Shenishe is an emerging educational scholar and creative writer who will publish in both fields in the coming year. Her scholarship centers around intergenerational inquiry and learning, identity development, learned humanity and hopefulness, and critical family literacy. Her creative writing interests center around poetry and flash creative nonfiction, which she uses to navigate the intersection of her past, present, and future. She is committed to engaging with her many communities around literacy education for collective uplift.
This episode was recorded on July 21. Please be aware that, because we recorded via Zoom, there are occasional audio hiccups. Our theme song is “4 am” by Makaih Beats. You can subscribe to the podcast on Apple Podcasts, Spotify, and Stitcher and follow us on Twitter @writingremixpod.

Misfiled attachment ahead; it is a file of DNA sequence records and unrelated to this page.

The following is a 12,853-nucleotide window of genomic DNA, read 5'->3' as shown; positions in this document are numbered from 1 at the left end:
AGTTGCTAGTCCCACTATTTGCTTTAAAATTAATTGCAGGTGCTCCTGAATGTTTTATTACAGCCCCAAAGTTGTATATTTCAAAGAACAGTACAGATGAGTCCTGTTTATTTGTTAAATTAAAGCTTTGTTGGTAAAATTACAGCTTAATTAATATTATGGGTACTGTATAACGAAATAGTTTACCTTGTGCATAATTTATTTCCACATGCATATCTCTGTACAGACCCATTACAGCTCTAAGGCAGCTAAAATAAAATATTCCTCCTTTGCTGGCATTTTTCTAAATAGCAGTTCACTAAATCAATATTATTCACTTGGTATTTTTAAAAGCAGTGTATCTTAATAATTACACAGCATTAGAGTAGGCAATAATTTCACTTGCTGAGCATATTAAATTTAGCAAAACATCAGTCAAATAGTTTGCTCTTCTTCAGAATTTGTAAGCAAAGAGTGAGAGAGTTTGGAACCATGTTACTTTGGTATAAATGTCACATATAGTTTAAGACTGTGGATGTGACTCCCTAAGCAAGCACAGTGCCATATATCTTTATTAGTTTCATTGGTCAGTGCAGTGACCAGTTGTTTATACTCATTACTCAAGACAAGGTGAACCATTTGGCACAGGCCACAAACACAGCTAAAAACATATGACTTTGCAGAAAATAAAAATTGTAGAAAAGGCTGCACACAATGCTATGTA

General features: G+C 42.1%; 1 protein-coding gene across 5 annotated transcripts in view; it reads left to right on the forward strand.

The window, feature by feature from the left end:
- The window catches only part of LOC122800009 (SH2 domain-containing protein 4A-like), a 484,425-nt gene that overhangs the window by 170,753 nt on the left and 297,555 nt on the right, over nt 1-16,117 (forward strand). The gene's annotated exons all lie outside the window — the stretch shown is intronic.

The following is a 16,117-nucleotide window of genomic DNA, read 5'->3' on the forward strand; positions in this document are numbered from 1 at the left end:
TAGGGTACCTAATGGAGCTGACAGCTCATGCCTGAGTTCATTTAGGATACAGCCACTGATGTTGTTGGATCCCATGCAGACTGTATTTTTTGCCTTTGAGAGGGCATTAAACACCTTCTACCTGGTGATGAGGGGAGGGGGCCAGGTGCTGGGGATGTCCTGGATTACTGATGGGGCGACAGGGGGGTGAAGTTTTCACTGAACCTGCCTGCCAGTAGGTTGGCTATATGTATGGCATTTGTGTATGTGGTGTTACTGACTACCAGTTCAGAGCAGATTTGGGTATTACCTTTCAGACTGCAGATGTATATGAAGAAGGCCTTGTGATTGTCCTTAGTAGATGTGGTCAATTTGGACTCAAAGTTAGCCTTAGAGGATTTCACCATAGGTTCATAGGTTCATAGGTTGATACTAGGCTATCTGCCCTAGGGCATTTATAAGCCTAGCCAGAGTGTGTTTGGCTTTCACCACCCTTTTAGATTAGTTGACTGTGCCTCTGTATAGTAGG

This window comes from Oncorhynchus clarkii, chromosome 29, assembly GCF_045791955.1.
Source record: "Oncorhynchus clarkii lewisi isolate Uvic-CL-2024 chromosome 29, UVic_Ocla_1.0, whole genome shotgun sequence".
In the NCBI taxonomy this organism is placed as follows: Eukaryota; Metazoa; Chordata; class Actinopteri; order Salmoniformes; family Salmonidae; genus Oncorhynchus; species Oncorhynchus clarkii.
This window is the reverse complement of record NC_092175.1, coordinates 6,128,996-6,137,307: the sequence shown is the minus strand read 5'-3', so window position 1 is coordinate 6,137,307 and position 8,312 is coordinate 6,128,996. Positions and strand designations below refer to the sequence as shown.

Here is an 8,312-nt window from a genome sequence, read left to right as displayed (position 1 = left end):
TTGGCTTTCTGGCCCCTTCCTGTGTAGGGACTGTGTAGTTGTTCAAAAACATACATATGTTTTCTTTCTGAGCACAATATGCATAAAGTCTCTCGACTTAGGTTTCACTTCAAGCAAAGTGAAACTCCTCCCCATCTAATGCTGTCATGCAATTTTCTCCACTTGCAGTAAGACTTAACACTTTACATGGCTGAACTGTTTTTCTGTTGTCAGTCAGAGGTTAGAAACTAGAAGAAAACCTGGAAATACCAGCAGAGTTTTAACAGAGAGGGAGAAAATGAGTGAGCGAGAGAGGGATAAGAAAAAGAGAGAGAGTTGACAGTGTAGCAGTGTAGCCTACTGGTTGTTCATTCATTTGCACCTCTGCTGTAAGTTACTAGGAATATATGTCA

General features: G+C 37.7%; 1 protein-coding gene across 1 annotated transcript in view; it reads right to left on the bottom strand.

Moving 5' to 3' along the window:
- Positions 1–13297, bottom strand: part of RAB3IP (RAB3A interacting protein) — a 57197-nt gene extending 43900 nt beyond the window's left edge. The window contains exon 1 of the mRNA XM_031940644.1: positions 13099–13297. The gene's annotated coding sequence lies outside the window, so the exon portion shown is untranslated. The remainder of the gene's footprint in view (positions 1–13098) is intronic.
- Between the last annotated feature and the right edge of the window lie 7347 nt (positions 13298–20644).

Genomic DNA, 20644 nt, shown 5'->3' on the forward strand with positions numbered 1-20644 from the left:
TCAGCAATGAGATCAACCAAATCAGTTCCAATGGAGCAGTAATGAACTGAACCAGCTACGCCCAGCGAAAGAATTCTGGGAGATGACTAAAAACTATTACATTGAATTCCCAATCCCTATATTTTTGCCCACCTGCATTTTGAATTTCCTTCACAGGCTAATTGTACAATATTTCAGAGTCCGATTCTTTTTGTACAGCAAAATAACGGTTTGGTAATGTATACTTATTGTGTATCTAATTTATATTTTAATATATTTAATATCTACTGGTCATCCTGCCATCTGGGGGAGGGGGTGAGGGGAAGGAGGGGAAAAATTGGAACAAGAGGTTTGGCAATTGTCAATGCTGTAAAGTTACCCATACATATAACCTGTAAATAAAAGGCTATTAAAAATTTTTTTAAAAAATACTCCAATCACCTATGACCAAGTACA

Too Much Schooling, Too Little Education: A Paradox of Black Life in White Societies by Mwalimu J. Shujaa
The Allegory by Royce da 5’9″
The allegory of the cave in Plato’s Republic
Kala by M.I.A.
“Beyond Beats, Rhymes, & Beyoncé” by Gloria Ladson-Billings
“Toward a Theory of Culturally Relevant Pedagogy” by Gloria Ladson-Billings
Culturally Responsive Teaching by Geneva Gay
Culturally Sustaining Pedagogies by Django Paris and H. Samy Alim
Siren (TV series)
Lola Igna (TV series)
Miracle in Cell No. 7 (film)
A Tale of Two Cities by Charles Dickens
“Ego Tripping (there may be a reason why)” by Nikki Giovanni
“Beyond the Methods Fetish: Toward a Humanizing Pedagogy” by Lilia Bartolomé